Mike Hutchinson and other volunteers at the Suncoast Technology Users Group are accustomed to turning old technology into problems solved.
But now they’re faced with a new problem: not enough technology to circulate back into the community.
The Sarasota-based nonprofit refurbishes and donates roughly 1,200 computers to people in need every year. This year, STUG has donated roughly half as many due to low numbers of requests and donations.
Hutchinson says that schools, businesses and nonprofits are usually the organization’s biggest hardware contributors. But as more students and families become reliant on their computers to learn and work from home, those contributions have slowed.
According to data from the U.S. Census Bureau’s American Community Survey, roughly 10% of households in Sarasota and Manatee counties did not have a computer between 2014 and 2018.
“We have people who come in here, and all they’ve had is a phone. Now, they want to move to a computer, and they’re computer illiterate,” Hutchinson said. “If you’re going into a work environment or college, you need a laptop or a desktop.”
STUG’s refurbishing group accepts laptop and desktop computers – on both Windows and Apple platforms – as well as monitors, tablets, hard drives, and CD/DVD readers and writers.
It is also seeking webcams, microphones and WiFi hotspots to accommodate the rising demand because of online schooling and remote working.
“We didn’t even check the cameras and the microphones before because our clientele never used them,” Hutchinson said. “But now, with Zoom, we have people bringing machines back, saying it doesn’t have a camera and so forth. So that’s changed a lot.”
Anyone can request a refurbished computer without a referral. Each computer is “wiped” of its memory and outfitted with either Microsoft Office or LibreOffice software, as well as antivirus protection.
Additionally, those who receive refurbished computers from STUG can bring them back for repairs at any time.
“We’re on the honor system,” Hutchinson said. “So, you send us a letter or an email saying, ‘I need a computer for whatever reason,’ and we’re pretty lax on that.”
And there’s no age limit on what can be donated. If you’re not sure of how to wipe your computer’s memory, STUG will help you back up your files, too.
“We’re seeing some really old stuff,” Hutchinson said. “If we can put Windows 10 on it, we build it. And you can put Windows 10 on stuff that’s 10 to 15 years old.”
They also teach people how to use their computers, thanks to a group of instructors who donate their time.
“There’s not a soul who’s not a volunteer,” said President Ann Ross. “Every one of us does it for the pleasure of giving back to the community.”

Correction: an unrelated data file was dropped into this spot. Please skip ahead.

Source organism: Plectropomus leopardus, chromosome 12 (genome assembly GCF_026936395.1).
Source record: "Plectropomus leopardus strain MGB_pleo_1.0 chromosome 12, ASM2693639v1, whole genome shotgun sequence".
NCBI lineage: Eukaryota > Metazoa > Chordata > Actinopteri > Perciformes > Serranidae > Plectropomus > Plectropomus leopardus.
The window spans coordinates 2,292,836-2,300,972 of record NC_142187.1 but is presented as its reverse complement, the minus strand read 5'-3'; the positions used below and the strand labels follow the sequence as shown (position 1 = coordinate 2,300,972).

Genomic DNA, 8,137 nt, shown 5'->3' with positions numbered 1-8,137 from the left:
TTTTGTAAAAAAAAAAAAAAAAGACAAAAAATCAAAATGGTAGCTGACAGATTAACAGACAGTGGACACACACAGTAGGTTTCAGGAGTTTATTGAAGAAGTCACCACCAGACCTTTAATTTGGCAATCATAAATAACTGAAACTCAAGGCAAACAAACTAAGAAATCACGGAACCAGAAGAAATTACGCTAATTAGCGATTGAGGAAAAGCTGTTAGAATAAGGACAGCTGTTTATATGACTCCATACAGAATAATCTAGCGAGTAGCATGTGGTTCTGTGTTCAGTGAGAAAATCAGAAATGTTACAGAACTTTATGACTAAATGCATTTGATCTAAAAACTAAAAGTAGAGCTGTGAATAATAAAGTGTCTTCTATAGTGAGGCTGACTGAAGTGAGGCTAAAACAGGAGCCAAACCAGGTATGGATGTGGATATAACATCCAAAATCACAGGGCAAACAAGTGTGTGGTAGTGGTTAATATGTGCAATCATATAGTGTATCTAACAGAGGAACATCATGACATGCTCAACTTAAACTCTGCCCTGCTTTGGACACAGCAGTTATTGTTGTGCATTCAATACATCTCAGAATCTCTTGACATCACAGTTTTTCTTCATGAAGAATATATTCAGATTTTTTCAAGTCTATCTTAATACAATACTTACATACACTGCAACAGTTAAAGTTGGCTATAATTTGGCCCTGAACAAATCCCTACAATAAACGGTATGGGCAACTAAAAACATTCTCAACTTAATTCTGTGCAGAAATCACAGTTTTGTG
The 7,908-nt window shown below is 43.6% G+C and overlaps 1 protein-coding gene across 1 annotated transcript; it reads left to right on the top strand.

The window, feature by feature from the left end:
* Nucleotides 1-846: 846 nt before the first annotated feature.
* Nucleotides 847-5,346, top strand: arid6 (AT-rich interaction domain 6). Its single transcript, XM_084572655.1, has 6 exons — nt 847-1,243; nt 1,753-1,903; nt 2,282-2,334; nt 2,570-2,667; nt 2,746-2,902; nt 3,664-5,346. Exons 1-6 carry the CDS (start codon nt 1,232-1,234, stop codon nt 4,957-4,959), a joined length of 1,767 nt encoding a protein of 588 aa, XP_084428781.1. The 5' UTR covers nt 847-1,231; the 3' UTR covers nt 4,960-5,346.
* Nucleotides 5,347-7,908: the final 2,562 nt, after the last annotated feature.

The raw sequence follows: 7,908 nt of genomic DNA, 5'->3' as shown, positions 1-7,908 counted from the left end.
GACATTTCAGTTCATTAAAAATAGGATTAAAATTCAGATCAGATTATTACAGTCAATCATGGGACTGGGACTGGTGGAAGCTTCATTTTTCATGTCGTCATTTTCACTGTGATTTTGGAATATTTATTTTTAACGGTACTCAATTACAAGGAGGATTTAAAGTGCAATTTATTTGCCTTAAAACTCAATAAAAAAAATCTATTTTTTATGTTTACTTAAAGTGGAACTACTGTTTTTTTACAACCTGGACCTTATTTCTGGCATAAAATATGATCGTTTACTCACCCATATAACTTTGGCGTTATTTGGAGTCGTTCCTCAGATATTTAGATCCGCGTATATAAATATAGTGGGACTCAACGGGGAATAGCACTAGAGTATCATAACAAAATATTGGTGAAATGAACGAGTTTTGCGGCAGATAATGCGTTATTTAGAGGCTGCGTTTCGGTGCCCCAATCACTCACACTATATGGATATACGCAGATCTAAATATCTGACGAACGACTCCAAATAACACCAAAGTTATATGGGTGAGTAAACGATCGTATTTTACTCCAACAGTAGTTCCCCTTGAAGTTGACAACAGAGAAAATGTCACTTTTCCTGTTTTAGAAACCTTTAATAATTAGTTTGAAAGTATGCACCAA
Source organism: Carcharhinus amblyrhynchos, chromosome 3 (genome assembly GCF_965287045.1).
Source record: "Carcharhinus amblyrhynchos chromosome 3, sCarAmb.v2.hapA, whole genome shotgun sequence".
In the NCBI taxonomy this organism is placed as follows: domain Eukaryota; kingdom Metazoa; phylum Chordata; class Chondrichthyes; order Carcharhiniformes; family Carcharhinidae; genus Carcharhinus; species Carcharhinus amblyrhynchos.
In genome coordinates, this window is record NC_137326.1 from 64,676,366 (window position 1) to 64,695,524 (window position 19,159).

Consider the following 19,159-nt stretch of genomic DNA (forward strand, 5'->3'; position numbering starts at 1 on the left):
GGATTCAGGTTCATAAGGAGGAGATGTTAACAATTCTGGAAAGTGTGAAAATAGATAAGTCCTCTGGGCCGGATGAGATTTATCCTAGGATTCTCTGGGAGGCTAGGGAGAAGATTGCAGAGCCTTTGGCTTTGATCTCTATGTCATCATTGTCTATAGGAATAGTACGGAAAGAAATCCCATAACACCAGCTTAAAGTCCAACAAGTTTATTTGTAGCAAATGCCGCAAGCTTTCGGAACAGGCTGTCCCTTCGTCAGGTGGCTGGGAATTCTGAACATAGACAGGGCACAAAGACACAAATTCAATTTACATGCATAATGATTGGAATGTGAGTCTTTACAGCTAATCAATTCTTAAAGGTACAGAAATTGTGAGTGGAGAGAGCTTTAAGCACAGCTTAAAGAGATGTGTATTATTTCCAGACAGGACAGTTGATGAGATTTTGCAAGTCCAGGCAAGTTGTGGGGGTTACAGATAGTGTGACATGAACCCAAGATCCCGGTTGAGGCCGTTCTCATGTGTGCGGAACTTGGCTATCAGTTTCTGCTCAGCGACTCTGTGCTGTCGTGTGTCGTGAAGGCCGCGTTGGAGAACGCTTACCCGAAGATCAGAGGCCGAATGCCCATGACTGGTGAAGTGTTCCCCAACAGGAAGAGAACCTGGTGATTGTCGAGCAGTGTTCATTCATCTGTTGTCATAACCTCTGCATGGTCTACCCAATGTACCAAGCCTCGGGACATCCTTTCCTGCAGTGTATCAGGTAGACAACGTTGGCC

STUG’s origins date back to 1982 – long before the advent of the internet.
What started as the Suncoast Computer Users Group eventually became the Suncoast Technology Users Group, after “we realized we were talking about a lot more technology than that,” said Nancy DeMarte, the group’s first vice president.
DeMarte said the classes are perhaps the biggest draw for new members. With roughly 300 members, STUG is one of the largest technology user groups in the state – and among the top 10 in the country, according to its website.
Now that STUG hasn’t had to rent out physical meeting spaces due to the coronavirus, costs are down. So, the group announced discounted annual memberships last month. Dues that once cost $65 a year now cost less than half as much – or $30 – with free memberships for K-12 and other full-time students.
Classes cover a variety of topics across different platforms: Windows 10 and macOS, as well as Apple and Android smartphones and tablets.
Since much of the group’s membership is age 50 and up, DeMarte said, the classes have also expanded to smart home technology such as Amazon Echo and Alexa devices, and Ring doorbells.
When the group began pivoting to Zoom meetings and classes, DeMarte said she noticed a slight increase in attendance, since members no longer needed to leave the comfort of their homes.
“There’s so many people who still need what we give,” said Ross.
Added DeMarte: “Technology, of course, has expanded into everything … It’s hard to do anything today without technology.”
Sarasota Technology Users Group
The STUG refurbishing shop is located at 3949 Sawyer Road in Sarasota and is usually staffed with volunteers from 10 a.m. to noon on Mondays, Wednesdays and Fridays. It can be reached by phone at 941-539-7401, online at thestug.org or by email at email@example.com.